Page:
I often forget to take PC breaks, especially when I'm concentrated on a specific task on the computer. That's a problem as it can lead to all kinds of workplace injuries, from fatigue and headaches, to eye strain or other stress related injuries. One big issue here is that many PC workers do not notice those issues when they are concentrated on work, and that these issues come to light after work.
BreakTaker is a lightweight application for the Windows operating system that reminds you to take work breaks regularly. It works in many regards similar to other PC break software that we have reviewed in the past. This includes Workrave, Off 4 Fit, Breaker, Eyes Relax or Eye Guardian.
The program runs silently in the background for most of the time it is running on the system. First time users should right-click the system tray icon to open the program settings to configure the software initially.
Here it is possible to change the break time from the default 55 minute interval to another break interval. Other options include disabling sound notifications, changing the theme of the application, or disabling the program's auto start with the operating system.
You can furthermore pause the program, or select to take a break right at the moment from the system tray context menu.
The program displays random break suggestions, for instance to stand up and stretch for a minute or two, taking a short walk, or to get some fresh air outside if the weather conditions are nice. This adds variety to the program which may make it more appealing than standard apps that do not offer these kinds of suggestions.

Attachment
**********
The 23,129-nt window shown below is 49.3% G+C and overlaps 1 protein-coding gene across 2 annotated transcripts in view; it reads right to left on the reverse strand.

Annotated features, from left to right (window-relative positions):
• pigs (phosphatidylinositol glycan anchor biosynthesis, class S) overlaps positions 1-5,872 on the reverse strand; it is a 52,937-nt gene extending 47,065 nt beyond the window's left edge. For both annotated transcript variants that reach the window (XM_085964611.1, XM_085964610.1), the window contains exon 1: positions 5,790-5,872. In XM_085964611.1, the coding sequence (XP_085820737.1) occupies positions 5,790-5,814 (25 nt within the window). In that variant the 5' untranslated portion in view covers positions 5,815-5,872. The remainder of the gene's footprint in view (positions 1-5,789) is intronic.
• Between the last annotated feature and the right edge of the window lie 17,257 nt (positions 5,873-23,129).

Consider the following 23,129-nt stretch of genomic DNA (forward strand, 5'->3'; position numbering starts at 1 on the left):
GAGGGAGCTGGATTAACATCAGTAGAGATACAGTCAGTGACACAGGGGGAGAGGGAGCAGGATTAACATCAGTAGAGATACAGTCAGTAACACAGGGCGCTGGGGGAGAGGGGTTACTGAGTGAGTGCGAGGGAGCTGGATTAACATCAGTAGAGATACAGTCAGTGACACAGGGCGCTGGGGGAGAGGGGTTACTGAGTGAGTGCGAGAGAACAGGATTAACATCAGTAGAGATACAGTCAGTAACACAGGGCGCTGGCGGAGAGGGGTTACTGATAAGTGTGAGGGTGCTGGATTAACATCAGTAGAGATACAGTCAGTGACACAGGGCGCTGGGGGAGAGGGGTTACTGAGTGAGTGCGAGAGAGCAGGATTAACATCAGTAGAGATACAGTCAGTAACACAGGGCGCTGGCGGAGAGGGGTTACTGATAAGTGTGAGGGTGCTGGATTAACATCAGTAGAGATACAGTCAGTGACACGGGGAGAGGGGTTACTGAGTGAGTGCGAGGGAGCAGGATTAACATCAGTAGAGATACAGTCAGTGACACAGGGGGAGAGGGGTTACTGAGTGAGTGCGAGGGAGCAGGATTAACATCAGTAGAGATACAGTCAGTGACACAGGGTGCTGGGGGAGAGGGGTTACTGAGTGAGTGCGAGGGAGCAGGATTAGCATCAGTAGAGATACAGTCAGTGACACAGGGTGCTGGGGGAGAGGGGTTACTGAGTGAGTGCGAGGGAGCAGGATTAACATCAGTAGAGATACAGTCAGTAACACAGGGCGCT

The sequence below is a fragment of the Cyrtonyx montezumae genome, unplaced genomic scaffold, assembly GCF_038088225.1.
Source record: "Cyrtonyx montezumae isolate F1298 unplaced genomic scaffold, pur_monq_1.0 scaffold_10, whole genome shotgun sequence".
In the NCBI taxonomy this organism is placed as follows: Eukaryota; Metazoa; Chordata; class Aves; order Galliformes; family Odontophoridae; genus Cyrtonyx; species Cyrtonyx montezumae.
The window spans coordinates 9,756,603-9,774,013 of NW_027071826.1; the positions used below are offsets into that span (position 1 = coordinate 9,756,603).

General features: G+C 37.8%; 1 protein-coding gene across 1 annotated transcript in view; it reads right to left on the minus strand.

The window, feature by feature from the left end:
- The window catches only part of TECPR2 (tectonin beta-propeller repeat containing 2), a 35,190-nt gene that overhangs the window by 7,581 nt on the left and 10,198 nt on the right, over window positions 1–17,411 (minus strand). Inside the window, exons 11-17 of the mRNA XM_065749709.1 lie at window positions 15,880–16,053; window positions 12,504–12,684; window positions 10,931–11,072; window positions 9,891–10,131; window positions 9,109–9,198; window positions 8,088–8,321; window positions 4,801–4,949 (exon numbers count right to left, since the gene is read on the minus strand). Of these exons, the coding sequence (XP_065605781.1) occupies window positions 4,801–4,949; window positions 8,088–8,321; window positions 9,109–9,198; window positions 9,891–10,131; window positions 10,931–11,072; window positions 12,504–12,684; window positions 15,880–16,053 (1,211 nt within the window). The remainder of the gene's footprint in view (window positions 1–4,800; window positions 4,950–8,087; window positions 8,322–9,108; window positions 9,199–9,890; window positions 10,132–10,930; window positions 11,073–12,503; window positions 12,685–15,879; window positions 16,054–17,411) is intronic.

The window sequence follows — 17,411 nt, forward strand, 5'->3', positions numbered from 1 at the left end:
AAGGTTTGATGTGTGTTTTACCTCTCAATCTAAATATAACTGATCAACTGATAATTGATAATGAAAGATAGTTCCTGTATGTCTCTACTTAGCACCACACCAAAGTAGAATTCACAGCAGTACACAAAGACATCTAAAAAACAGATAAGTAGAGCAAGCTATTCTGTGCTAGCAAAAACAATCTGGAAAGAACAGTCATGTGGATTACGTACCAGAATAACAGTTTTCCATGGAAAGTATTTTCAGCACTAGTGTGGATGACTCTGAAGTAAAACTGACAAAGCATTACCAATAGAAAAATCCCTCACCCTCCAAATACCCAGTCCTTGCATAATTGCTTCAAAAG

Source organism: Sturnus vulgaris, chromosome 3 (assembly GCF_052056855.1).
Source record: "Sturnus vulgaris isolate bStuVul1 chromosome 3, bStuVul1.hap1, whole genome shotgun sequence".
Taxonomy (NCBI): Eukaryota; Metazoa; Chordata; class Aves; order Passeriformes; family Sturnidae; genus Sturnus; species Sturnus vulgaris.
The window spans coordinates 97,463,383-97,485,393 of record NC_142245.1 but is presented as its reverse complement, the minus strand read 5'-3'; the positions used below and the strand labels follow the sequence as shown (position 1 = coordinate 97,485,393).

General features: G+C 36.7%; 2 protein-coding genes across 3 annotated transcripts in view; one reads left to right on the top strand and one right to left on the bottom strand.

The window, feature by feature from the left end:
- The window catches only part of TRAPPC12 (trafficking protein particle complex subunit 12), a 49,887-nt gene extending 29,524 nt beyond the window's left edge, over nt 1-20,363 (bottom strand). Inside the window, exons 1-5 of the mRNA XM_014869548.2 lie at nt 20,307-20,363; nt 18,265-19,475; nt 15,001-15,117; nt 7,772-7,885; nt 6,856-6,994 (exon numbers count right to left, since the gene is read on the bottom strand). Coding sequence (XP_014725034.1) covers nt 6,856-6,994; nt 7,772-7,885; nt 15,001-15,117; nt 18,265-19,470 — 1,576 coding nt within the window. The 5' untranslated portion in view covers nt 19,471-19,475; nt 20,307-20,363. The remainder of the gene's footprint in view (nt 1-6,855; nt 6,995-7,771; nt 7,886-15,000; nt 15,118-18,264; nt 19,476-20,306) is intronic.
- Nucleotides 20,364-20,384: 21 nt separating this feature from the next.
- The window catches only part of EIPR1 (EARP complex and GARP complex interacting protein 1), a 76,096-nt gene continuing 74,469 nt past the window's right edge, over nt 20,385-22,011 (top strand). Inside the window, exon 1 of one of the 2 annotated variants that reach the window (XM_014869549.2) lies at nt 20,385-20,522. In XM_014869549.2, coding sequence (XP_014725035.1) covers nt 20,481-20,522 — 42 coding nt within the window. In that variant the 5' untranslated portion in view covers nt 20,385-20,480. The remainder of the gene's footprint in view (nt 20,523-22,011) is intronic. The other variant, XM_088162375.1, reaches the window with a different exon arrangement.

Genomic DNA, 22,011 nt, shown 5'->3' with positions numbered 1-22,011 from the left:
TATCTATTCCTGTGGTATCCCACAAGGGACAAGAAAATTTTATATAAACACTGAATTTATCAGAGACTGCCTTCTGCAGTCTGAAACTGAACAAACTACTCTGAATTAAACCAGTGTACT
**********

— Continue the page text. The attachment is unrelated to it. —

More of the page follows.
The I did it and No thanks buttons are there to track if breaks have been taken by the user in front of the PC. If no thanks is selected, the application icon and window will turn red as an indicator that a break is overdue.
Update: The program is no longer available. I suggest you use one of the break reminders that we have listed above instead.
Advertising revenue is falling fast across the Internet, and independently-run sites like Ghacks are hit hardest by it. The advertising model in its current form is coming to an end, and we have to find other ways to continue operating this site.
We are committed to keeping our content free and independent, which means no paywalls, no sponsored posts, no annoying ad formats or subscription fees.
If you like our content, and would like to help, please consider making a contribution:
Ghacks is a technology news blog that was founded in 2005 by Martin Brinkmann. It has since then become one of the most popular tech news sites on the Internet with five authors and regular contributions from freelance writers.